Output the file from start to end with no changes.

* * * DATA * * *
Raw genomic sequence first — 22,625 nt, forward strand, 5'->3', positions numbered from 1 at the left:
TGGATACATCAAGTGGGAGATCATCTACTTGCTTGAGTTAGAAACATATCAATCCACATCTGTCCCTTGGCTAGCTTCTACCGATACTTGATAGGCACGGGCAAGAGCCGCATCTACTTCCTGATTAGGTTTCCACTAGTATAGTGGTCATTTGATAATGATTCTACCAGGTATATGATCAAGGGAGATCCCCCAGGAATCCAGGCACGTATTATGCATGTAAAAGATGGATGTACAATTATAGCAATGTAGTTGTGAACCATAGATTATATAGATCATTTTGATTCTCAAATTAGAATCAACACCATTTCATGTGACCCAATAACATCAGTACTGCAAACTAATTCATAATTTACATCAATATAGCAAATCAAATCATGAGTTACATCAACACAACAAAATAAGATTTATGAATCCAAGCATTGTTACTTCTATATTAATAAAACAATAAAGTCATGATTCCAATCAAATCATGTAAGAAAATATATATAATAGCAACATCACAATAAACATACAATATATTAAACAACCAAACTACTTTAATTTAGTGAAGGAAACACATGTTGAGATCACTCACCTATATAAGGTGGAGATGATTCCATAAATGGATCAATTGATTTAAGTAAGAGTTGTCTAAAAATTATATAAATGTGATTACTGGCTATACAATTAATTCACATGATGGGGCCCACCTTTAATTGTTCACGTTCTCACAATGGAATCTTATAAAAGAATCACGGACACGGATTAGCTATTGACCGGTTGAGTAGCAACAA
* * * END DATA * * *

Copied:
Raw genomic sequence first — 22,625 nt, forward strand, 5'->3', positions numbered from 1 at the left:
TGGATACATCAAGTGGGAGATCATCTACTTGCTTGAGTTAGAAACATATCAATCCACATCTGTCCCTTGGCTAGCTTCTACCGATACTTGATAGGCACGGGCAAGAGCCGCATCTACTTCCTGATTAGGTTTCCACTAGTATAGTGGTCATTTGATAATGATTCTACCAGGTATATGATCAAGGGAGATCCCCCAGGAATCCAGGCACGTATTATGCATGTAAAAGATGGATGTACAATTATAGCAATGTAGTTGTGAACCATAGATTATATAGATCATTTTGATTCTCAAATTAGAATCAACACCATTTCATGTGACCCAATAACATCAGTACTGCAAACTAATTCATAATTTACATCAATATAGCAAATCAAATCATGAGTTACATCAACACAACAAAATAAGATTTATGAATCCAAGCATTGTTACTTCTATATTAATAAAACAATAAAGTCATGATTCCAATCAAATCATGTAAGAAAATATATATAATAGCAACATCACAATAAACATACAATATATTAAACAACCAAACTACTTTAATTTAGTGAAGGAAACACATGTTGAGATCACTCACCTATATAAGGTGGAGATGATTCCATAAATGGATCAATTGATTTAAGTAAGAGTTGTCTAAAAATTATATAAATGTGATTACTGGCTATACAATTAATTCACATGATGGGGCCCACCTTTAATTGTTCACGTTCTCACAATGGAATCTTATAAAAGAATCACGGACACGGATTAGCTATTGACCGGTTGAGTAGCAACAA